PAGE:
This will be a short post, tonight, mainly because I couldn’t find, in the time I had available, enough information for my original idea – which was to discuss The Australian Women’s Weekly’s support for Australian writers. This was inspired by my coming across, during last week’s research into Currawong Publishing Company, an article about a prize for writers being offered by The Weekly (as it is known, familiarly) in 1941. There were two prizes, one for a short story and one for a serial. The reason it popped up during my search was because M.L.L. Woolacott of Currawong Publishing Company was one of the people quoted as supporting the prize. S/he said:
It is gratifying to see a publication such as The Australian Women’s Weekly play a leading role in the movement towards firmly establishing literature in Australia. For this is the moment to give Australian writers every opportunity.
Before I continue to the main matter of today’s post, I’d like to share what a couple of other people said. Novelist Katharine Susannah Prichard (see my review of her The pioneers) said:
Australia has many writers who would produce fine stories and novels if only they could be assured of having their works published in Australia. This competition being launched by The Australian Women’s Weekly is going to give them that chance.
And novelist Eleanor Dark (see my review of her Juvenilia), whose book The timeless land had just been selected as book-of-the-month in the USA, said that “Literature in Australia needs encouraging, for without encouragement the growth will be slow.”
So, a lot of positive support, but I had trouble tracking down an announcement of the winners, and whether the competition was run again. The information could be there, but there’s only so much time …
However, as I was researching this, I did discover that during the 1930s to 1950s, The Weekly regularly published complete novels in an issue, often in a supplement. They were, I’d say, more like novellas or very-long-form short stories, but what a great service the magazine provided to readers – and presumably to the writers whose work was published.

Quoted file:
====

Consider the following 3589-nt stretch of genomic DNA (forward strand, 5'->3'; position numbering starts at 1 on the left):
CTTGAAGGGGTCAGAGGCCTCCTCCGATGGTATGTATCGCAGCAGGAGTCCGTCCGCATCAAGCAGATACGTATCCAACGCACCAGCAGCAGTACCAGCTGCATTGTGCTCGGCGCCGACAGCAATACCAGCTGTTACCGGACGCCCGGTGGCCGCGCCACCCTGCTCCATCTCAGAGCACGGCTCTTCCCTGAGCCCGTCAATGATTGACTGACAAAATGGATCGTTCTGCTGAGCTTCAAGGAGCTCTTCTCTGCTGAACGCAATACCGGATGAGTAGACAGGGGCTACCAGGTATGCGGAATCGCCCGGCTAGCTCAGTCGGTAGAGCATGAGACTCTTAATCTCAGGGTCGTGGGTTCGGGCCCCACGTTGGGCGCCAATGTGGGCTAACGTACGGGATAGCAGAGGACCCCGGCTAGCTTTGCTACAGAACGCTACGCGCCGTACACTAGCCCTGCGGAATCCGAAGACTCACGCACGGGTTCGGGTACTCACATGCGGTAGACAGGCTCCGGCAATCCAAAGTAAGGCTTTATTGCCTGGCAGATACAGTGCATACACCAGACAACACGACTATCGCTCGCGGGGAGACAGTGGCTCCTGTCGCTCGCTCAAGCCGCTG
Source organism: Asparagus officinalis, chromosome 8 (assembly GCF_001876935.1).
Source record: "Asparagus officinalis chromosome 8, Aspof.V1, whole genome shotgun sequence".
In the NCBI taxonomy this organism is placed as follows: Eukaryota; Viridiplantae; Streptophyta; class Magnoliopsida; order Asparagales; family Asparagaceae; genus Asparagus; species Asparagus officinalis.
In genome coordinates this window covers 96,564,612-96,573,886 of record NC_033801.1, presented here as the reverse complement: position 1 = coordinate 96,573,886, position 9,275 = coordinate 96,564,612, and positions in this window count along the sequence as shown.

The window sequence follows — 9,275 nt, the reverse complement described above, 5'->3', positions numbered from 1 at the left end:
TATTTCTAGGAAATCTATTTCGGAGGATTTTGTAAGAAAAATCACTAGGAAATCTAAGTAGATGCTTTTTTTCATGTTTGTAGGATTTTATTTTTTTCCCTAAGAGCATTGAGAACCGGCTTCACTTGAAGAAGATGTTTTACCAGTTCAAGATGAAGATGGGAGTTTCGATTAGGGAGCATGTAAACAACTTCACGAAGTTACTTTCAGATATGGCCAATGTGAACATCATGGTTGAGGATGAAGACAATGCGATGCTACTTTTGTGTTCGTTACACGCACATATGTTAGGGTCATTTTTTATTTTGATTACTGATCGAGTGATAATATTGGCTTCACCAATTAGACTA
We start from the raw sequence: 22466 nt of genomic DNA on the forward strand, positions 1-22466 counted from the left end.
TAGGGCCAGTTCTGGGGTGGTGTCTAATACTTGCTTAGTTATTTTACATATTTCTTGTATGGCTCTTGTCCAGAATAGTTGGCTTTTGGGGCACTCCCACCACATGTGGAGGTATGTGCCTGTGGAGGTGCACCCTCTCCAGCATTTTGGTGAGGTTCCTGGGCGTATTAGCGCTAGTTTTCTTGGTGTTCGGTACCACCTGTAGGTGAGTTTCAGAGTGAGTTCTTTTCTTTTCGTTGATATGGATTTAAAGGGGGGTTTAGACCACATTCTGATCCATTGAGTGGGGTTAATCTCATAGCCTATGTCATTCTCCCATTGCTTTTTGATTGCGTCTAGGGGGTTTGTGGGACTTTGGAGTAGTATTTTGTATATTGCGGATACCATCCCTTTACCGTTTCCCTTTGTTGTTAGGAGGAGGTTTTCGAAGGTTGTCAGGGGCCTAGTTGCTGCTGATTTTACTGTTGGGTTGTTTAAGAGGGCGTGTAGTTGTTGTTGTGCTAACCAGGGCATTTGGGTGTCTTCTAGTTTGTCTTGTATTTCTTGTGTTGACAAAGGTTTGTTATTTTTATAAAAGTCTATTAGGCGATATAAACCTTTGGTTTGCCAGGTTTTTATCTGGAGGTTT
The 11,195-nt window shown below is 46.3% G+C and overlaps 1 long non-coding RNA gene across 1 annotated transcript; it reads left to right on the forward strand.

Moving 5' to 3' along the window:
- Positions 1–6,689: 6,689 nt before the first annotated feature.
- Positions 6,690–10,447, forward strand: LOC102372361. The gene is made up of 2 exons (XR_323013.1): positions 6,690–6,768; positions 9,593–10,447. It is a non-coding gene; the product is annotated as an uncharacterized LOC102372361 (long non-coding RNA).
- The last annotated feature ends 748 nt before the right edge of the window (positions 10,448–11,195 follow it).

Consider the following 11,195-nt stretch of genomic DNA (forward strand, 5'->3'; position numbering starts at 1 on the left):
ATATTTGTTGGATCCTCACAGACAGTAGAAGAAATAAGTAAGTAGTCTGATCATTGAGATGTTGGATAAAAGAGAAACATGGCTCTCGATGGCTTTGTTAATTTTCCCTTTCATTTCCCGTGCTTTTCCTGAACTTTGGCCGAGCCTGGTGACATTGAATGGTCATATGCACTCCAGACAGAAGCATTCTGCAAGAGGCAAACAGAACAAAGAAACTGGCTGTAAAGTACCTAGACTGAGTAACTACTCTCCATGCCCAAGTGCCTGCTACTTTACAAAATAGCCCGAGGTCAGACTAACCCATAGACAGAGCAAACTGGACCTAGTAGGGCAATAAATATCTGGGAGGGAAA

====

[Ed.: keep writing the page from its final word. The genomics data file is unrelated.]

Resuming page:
Now, reader, you know what I did next: I checked out these novels and writers to see if any were recognisable. I only checked a handful – there’s only so much time, you know – but I found that mostly the names were not known to me, nor to Professor Google or AustLit. Some were, though, such as T.C. Bridges whose Messenger’s millions appeared in 1935 and C.K. Thompson whose The third man (not THE third man, of course!) also appeared in 1935. The third man Supplement is headed “complete book-length novel”. A book-length novel? I wonder what other sorts of novels there are? Anyhow, Thompson was a journalist based in the Hunter Valley of New South Wales. T.C Bridges, on the other hand, was born in England and worked primarily as a freelance writer. Although he was clearly published in Australia, AustLit says that they have no evidence that he visited Australia.
This was then popular literature, perhaps even pulp fiction, but I’m impressed that during a time when people didn’t always have a lot of disposable income they could find books in their magazine. (Of course, there were also the public libraries.)
But now, I said this was going to be short, and I’m going to stick to that promise, so I’m concluding with a summary of “the story so far” for Book Two of Blanding’s Way, written by Eric Hodgins and published in 1952:
THE STORY SO FAR: In their Dream Home at Lansdale the Blandings had all sorts of exciting things happen. The vegetable garden produced a record crop, the fields caught fire, thirteen-year-old Joan became a prize-winning essayist, and Mr. Blandings was elected to the school board. NOW
I do love that the exciting things included producing a record crop, becoming a prize-winning essayist, and being elected to the School Board. Sounds right up my alley! Oh, in case you are interested, the “book” occupies 10 multi-column-tiny-font pages of the magazine. If you tried to print the “book” it would, according to my system, take 64 pages.
Note: The National Library of Australia has produced a discovery page for The Weekly, from which their digitised articles can be accessed directly. You can in fact, locate and read any issue published between establishment in 1933 and 1982. Now, if I had the time …